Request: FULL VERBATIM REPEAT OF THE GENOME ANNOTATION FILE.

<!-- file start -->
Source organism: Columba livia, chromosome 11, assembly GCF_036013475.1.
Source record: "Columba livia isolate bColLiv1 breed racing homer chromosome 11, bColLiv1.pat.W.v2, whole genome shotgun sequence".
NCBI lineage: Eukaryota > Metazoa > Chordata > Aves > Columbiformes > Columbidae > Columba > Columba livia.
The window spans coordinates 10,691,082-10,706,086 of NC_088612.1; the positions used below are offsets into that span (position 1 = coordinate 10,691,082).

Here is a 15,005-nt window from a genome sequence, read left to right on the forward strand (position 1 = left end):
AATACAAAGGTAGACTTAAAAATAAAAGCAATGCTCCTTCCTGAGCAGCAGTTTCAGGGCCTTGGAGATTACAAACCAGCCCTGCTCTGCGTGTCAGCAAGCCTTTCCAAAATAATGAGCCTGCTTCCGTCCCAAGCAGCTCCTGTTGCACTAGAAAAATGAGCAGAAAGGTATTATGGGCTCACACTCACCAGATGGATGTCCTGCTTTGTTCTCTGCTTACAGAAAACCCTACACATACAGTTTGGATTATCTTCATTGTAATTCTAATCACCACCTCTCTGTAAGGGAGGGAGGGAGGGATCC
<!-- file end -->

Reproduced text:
Source organism: Columba livia, chromosome 11, assembly GCF_036013475.1.
Source record: "Columba livia isolate bColLiv1 breed racing homer chromosome 11, bColLiv1.pat.W.v2, whole genome shotgun sequence".
NCBI lineage: Eukaryota > Metazoa > Chordata > Aves > Columbiformes > Columbidae > Columba > Columba livia.
The window spans coordinates 10,691,082-10,706,086 of NC_088612.1; the positions used below are offsets into that span (position 1 = coordinate 10,691,082).

Here is a 15,005-nt window from a genome sequence, read left to right on the forward strand (position 1 = left end):
AATACAAAGGTAGACTTAAAAATAAAAGCAATGCTCCTTCCTGAGCAGCAGTTTCAGGGCCTTGGAGATTACAAACCAGCCCTGCTCTGCGTGTCAGCAAGCCTTTCCAAAATAATGAGCCTGCTTCCGTCCCAAGCAGCTCCTGTTGCACTAGAAAAATGAGCAGAAAGGTATTATGGGCTCACACTCACCAGATGGATGTCCTGCTTTGTTCTCTGCTTACAGAAAACCCTACACATACAGTTTGGATTATCTTCATTGTAATTCTAATCACCACCTCTCTGTAAGGGAGGGAGGGAGGGATCC